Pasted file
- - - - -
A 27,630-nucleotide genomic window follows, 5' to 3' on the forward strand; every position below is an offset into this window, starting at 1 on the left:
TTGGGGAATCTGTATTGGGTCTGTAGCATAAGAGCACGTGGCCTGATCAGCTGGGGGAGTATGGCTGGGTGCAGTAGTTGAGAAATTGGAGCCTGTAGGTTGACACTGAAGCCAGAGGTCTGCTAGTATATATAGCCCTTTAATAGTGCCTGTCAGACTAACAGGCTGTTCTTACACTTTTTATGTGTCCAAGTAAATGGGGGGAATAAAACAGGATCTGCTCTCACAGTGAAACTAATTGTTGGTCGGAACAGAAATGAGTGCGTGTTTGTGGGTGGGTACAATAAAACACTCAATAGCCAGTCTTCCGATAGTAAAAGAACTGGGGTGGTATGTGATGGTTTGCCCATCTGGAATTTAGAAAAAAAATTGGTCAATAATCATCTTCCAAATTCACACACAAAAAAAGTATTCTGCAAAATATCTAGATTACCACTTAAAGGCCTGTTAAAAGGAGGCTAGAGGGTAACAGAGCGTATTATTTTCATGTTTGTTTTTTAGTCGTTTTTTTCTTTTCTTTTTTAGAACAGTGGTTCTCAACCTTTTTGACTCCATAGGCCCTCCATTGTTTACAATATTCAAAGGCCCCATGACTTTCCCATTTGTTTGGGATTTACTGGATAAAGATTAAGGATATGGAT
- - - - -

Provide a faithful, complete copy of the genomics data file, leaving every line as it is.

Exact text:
A 27,630-nucleotide genomic window follows, 5' to 3' on the forward strand; every position below is an offset into this window, starting at 1 on the left:
TTGGGGAATCTGTATTGGGTCTGTAGCATAAGAGCACGTGGCCTGATCAGCTGGGGGAGTATGGCTGGGTGCAGTAGTTGAGAAATTGGAGCCTGTAGGTTGACACTGAAGCCAGAGGTCTGCTAGTATATATAGCCCTTTAATAGTGCCTGTCAGACTAACAGGCTGTTCTTACACTTTTTATGTGTCCAAGTAAATGGGGGGAATAAAACAGGATCTGCTCTCACAGTGAAACTAATTGTTGGTCGGAACAGAAATGAGTGCGTGTTTGTGGGTGGGTACAATAAAACACTCAATAGCCAGTCTTCCGATAGTAAAAGAACTGGGGTGGTATGTGATGGTTTGCCCATCTGGAATTTAGAAAAAAAATTGGTCAATAATCATCTTCCAAATTCACACACAAAAAAAGTATTCTGCAAAATATCTAGATTACCACTTAAAGGCCTGTTAAAAGGAGGCTAGAGGGTAACAGAGCGTATTATTTTCATGTTTGTTTTTTAGTCGTTTTTTTCTTTTCTTTTTTAGAACAGTGGTTCTCAACCTTTTTGACTCCATAGGCCCTCCATTGTTTACAATATTCAAAGGCCCCATGACTTTCCCATTTGTTTGGGATTTACTGGATAAAGATTAAGGATATGGAT